Guys I know mostly bought 690s. In the meantime, I took a similar platform from BMW, with its known shortcomings, and set out to build it into my personal perfect thumper. It's still less money involved than a 690R, its closest rival. The 690 has a clear edge on top hp in the upper range of rpms. It rips when you rip it. My Xch has a clear edge on low down power. It rips off the bottom like a tractor, with more troque way before and way more than the 690. The torque monster style Rotax and its smooth as a well-tuned-carb feeling EFI suits my riding much better. I modified the suspension totally, them 690 guys with their stock suspension don't know what they're missing. The ergos of the X suited my torso very well, not so the other options that I found cramped. And then I decided to tweak the looks, and designed the replica Motorsports coloured stuff on it, threw some Husqvarna flavour, and it came out very unlike the orange. It came out like I wanted it, from the parts I chose or helped to create, and did it mostly on my own, based on how I wanted it to be done. It's very rewarding I must say.

My Xchallenge R is just perfect for what it is: a very well balanced compromise of being able to ride everything within a wide spectrum from single-track to day-long stints of paved roads, if need be, and feel happy about it afterwards. Any less (like: weight, power, suspension, ergos, fueling, reliability) or much more, and it would fail my needs or purpose on either end of the needed dual sport spectrum in one bike. More bikes will cure either end, too. But I cannot ride more than one bike at a time to a destination, and need to ride the whole spectrum when I get there, too. I need the perfect compromise, then - and have it, for now!


EDIT: Fresh out of spring servicing, out to the cold Finnish roads, I give you the "XStreet R". Second set of rims, second nature to my perfect thumper.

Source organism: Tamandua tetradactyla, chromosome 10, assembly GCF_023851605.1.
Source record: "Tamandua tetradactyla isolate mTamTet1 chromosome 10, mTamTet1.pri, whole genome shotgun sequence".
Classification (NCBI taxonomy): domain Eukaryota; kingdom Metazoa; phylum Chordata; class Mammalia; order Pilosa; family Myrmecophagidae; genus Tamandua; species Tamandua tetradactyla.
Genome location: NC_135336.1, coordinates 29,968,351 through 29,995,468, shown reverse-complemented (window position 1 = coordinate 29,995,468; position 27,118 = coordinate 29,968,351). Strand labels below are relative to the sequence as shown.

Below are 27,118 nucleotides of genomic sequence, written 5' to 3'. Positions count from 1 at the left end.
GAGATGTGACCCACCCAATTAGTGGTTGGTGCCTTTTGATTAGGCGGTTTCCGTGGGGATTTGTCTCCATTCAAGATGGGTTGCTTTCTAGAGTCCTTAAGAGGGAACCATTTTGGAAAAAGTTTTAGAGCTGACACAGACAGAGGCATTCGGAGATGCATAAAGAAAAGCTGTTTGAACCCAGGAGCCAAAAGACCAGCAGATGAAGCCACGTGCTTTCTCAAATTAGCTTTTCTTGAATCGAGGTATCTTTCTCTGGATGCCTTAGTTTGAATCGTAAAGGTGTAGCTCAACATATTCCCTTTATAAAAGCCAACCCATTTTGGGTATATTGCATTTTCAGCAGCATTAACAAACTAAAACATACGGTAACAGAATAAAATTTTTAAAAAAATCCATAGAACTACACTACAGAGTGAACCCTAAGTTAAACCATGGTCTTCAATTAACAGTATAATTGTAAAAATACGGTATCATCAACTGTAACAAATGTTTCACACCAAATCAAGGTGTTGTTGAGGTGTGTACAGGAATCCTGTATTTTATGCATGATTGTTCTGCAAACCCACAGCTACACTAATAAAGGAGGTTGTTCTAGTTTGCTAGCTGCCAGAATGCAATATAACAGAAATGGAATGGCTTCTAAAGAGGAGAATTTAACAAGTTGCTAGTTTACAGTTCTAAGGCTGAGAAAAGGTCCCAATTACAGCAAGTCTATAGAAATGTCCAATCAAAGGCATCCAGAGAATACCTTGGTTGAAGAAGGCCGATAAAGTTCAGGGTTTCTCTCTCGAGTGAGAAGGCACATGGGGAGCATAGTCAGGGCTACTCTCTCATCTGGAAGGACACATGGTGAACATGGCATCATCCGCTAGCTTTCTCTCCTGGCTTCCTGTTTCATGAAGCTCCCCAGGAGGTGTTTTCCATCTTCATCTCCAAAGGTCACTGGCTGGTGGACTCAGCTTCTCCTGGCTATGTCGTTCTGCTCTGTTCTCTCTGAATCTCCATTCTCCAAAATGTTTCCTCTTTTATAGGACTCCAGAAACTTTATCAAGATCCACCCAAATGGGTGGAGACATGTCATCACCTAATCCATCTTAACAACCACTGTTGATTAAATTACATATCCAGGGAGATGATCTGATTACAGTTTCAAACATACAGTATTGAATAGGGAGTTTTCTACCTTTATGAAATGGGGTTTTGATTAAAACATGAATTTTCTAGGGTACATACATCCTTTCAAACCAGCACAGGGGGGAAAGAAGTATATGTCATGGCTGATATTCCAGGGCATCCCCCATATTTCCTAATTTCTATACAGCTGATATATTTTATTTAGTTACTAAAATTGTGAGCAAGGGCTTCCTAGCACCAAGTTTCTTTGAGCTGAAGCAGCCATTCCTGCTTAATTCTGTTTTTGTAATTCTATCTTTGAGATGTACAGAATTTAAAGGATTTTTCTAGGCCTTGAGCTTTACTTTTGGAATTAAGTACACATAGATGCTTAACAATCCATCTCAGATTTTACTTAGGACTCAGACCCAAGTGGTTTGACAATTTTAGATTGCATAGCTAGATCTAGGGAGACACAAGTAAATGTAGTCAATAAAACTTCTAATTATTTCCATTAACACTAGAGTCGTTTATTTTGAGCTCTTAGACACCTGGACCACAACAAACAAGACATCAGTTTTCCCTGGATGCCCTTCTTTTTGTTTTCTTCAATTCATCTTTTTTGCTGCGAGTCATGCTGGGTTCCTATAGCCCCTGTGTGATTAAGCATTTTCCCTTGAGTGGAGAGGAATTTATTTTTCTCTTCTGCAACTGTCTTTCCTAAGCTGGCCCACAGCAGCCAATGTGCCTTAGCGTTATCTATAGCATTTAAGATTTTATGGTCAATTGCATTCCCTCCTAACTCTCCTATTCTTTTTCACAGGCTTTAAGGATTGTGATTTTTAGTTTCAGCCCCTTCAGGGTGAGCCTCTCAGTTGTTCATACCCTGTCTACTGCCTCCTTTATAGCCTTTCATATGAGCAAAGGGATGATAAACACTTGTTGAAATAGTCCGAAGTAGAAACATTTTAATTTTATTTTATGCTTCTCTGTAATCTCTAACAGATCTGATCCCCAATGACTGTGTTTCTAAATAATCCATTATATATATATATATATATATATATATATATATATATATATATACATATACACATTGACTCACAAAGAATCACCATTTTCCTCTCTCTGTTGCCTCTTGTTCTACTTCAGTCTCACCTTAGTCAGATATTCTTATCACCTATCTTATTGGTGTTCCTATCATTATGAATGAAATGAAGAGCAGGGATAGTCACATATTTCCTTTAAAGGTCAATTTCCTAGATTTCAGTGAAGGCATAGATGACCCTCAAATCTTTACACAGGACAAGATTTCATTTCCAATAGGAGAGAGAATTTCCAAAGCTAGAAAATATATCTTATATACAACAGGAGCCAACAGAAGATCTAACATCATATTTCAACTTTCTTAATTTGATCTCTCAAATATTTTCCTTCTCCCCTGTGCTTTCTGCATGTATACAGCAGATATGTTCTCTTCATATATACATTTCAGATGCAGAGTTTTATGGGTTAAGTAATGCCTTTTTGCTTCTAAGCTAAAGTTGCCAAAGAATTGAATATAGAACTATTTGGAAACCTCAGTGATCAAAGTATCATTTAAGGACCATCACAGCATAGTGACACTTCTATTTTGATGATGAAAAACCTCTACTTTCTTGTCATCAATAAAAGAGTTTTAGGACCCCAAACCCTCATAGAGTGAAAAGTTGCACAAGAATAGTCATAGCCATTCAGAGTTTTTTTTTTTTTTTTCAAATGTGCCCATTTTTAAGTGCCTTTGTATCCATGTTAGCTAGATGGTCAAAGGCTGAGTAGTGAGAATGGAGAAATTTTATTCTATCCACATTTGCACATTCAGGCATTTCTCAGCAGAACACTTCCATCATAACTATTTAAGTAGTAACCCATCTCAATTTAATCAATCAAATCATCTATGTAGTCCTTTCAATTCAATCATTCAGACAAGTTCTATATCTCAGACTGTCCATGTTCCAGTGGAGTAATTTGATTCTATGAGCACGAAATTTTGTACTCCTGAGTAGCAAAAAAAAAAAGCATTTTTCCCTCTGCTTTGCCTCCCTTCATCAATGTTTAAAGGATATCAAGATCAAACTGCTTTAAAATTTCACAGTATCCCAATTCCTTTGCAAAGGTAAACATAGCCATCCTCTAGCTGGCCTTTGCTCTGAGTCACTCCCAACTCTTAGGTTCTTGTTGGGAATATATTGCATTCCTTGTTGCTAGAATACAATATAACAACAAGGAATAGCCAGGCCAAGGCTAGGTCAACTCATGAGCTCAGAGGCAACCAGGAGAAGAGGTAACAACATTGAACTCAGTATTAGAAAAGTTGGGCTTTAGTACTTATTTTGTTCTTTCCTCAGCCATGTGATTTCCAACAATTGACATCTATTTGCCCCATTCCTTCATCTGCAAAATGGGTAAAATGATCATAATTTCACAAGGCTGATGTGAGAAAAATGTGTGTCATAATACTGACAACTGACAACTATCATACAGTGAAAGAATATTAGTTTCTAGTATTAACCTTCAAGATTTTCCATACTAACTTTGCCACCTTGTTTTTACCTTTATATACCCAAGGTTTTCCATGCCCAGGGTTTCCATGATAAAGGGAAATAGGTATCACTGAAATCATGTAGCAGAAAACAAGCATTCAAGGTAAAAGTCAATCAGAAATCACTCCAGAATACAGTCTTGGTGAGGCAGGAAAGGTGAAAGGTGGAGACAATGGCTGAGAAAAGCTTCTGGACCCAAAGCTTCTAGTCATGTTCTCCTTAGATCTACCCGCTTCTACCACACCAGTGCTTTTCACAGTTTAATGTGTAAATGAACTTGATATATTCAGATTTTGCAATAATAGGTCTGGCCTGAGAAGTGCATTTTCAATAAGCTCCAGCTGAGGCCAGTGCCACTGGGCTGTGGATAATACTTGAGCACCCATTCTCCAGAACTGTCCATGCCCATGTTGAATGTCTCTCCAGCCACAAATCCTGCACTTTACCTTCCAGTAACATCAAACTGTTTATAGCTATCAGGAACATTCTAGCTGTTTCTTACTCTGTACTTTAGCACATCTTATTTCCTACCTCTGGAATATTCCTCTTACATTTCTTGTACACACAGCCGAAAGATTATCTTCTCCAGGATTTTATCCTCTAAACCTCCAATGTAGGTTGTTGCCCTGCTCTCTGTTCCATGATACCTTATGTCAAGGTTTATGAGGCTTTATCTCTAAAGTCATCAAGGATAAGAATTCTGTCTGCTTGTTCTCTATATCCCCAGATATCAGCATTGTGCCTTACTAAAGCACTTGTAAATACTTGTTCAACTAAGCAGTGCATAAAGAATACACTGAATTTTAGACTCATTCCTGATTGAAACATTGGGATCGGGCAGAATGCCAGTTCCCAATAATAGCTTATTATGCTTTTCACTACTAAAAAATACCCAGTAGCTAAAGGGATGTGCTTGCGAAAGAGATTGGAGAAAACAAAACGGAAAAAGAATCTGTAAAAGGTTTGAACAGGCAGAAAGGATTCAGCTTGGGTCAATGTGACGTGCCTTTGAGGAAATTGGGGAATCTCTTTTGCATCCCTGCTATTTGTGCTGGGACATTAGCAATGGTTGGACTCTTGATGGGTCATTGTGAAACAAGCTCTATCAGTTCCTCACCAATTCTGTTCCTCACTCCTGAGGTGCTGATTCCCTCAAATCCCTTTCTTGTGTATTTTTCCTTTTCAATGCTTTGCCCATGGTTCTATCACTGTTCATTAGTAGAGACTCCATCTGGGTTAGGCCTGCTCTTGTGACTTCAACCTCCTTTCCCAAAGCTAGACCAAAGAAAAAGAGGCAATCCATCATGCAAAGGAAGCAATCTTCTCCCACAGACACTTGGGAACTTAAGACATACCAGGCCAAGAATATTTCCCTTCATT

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FinnDuro screwed with this post 05-07-2012 at 02:11 PM Reason: Piccie added.
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Old 05-03-2012, 08:04 AM   #96
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Awesome, thanks for the insight. Your Ride is definitely unique and very stunning - great work.

I too know what its all about to want something a little different then the rest of my crew. Me owning 3 KTM's is what separates me from my group - they are stuck in the archaic past of loving bikes that are approaching antique status and are hard pressed to consider anything that doesnt come from Japan. I adore the BMW G650X that my one bud has - always liked its looks and had better opinion after I rode it. Kudos for you for wanting to be different.
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Old 05-03-2012, 09:50 AM   #97
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In defense of "archaic bikes". I would love to own a KTM 690 but not to the extent of paying $10,300 for a new one. I do not understand the new bike's lack of fuel range and and am not willing to pony up another $1,000 to add it.

Come out west and I will show you the necessity for range. It is more an issue now than 20 years ago. The mom and pop stations are gone.

I know FI is the thing to have, my f800gs has it. Once I dealt with the light switch throttle response, it provides dial in power. Gets excellent mileage. But I can't fix a clogged injector, a low amp battery that turns the motor over but still won't fire up or an ecu that goes a little wonky. All real problems I have had. A 100 mile walk in BF Nevada is not something I want to do.

As far as power is concerned, my KLX would do 1/4 runs in 13.7 at 92 mph stock. Now it has a big bore, exhaust and carb mods. That is not too far off what a 690 is claimed to do.

The best part is, a lot of the shortcomings can be overcome using Ebay parts. I have more suspension travel than most of the "new bikes" posted and it seems to work pretty good.